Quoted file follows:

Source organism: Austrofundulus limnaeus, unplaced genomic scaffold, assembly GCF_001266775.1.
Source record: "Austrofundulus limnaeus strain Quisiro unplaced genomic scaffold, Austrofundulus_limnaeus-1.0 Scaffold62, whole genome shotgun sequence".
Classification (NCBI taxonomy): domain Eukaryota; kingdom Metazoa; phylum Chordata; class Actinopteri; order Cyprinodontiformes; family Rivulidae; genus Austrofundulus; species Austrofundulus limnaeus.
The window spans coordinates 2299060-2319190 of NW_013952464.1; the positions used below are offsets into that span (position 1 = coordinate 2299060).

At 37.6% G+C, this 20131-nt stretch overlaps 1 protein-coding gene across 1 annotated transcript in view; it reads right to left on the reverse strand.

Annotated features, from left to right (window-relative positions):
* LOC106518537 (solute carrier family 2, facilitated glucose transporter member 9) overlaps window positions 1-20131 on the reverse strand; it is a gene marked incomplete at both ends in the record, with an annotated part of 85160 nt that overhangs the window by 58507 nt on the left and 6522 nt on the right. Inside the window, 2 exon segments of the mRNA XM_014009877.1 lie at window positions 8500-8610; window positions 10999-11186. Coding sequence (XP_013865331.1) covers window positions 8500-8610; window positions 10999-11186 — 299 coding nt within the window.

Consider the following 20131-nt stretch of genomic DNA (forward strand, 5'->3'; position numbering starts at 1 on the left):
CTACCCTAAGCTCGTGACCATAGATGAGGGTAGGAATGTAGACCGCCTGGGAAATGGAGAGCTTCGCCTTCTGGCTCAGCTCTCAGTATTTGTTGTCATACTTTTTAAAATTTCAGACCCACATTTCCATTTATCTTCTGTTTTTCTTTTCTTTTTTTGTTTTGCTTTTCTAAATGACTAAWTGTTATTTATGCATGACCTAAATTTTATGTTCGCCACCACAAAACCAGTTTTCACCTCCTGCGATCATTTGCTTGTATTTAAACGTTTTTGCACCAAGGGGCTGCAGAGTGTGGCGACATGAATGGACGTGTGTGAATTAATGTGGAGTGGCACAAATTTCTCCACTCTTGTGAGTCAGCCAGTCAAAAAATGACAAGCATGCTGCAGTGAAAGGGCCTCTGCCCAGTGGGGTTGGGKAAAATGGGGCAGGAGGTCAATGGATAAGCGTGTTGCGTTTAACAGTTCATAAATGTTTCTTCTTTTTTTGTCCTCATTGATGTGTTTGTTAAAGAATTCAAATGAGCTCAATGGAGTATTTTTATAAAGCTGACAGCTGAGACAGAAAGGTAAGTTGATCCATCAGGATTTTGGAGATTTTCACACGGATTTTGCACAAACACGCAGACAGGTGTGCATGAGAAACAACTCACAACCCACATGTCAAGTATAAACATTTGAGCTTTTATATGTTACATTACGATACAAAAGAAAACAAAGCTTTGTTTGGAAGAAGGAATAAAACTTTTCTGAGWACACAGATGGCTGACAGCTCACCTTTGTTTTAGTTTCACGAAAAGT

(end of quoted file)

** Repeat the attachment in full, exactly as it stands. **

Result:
Source organism: Austrofundulus limnaeus, unplaced genomic scaffold, assembly GCF_001266775.1.
Source record: "Austrofundulus limnaeus strain Quisiro unplaced genomic scaffold, Austrofundulus_limnaeus-1.0 Scaffold62, whole genome shotgun sequence".
Classification (NCBI taxonomy): domain Eukaryota; kingdom Metazoa; phylum Chordata; class Actinopteri; order Cyprinodontiformes; family Rivulidae; genus Austrofundulus; species Austrofundulus limnaeus.
The window spans coordinates 2299060-2319190 of NW_013952464.1; the positions used below are offsets into that span (position 1 = coordinate 2299060).

At 37.6% G+C, this 20131-nt stretch overlaps 1 protein-coding gene across 1 annotated transcript in view; it reads right to left on the reverse strand.

Annotated features, from left to right (window-relative positions):
* LOC106518537 (solute carrier family 2, facilitated glucose transporter member 9) overlaps window positions 1-20131 on the reverse strand; it is a gene marked incomplete at both ends in the record, with an annotated part of 85160 nt that overhangs the window by 58507 nt on the left and 6522 nt on the right. Inside the window, 2 exon segments of the mRNA XM_014009877.1 lie at window positions 8500-8610; window positions 10999-11186. Coding sequence (XP_013865331.1) covers window positions 8500-8610; window positions 10999-11186 — 299 coding nt within the window.

Consider the following 20131-nt stretch of genomic DNA (forward strand, 5'->3'; position numbering starts at 1 on the left):
CTACCCTAAGCTCGTGACCATAGATGAGGGTAGGAATGTAGACCGCCTGGGAAATGGAGAGCTTCGCCTTCTGGCTCAGCTCTCAGTATTTGTTGTCATACTTTTTAAAATTTCAGACCCACATTTCCATTTATCTTCTGTTTTTCTTTTCTTTTTTTGTTTTGCTTTTCTAAATGACTAAWTGTTATTTATGCATGACCTAAATTTTATGTTCGCCACCACAAAACCAGTTTTCACCTCCTGCGATCATTTGCTTGTATTTAAACGTTTTTGCACCAAGGGGCTGCAGAGTGTGGCGACATGAATGGACGTGTGTGAATTAATGTGGAGTGGCACAAATTTCTCCACTCTTGTGAGTCAGCCAGTCAAAAAATGACAAGCATGCTGCAGTGAAAGGGCCTCTGCCCAGTGGGGTTGGGKAAAATGGGGCAGGAGGTCAATGGATAAGCGTGTTGCGTTTAACAGTTCATAAATGTTTCTTCTTTTTTTGTCCTCATTGATGTGTTTGTTAAAGAATTCAAATGAGCTCAATGGAGTATTTTTATAAAGCTGACAGCTGAGACAGAAAGGTAAGTTGATCCATCAGGATTTTGGAGATTTTCACACGGATTTTGCACAAACACGCAGACAGGTGTGCATGAGAAACAACTCACAACCCACATGTCAAGTATAAACATTTGAGCTTTTATATGTTACATTACGATACAAAAGAAAACAAAGCTTTGTTTGGAAGAAGGAATAAAACTTTTCTGAGWACACAGATGGCTGACAGCTCACCTTTGTTTTAGTTTCACGAAAAGT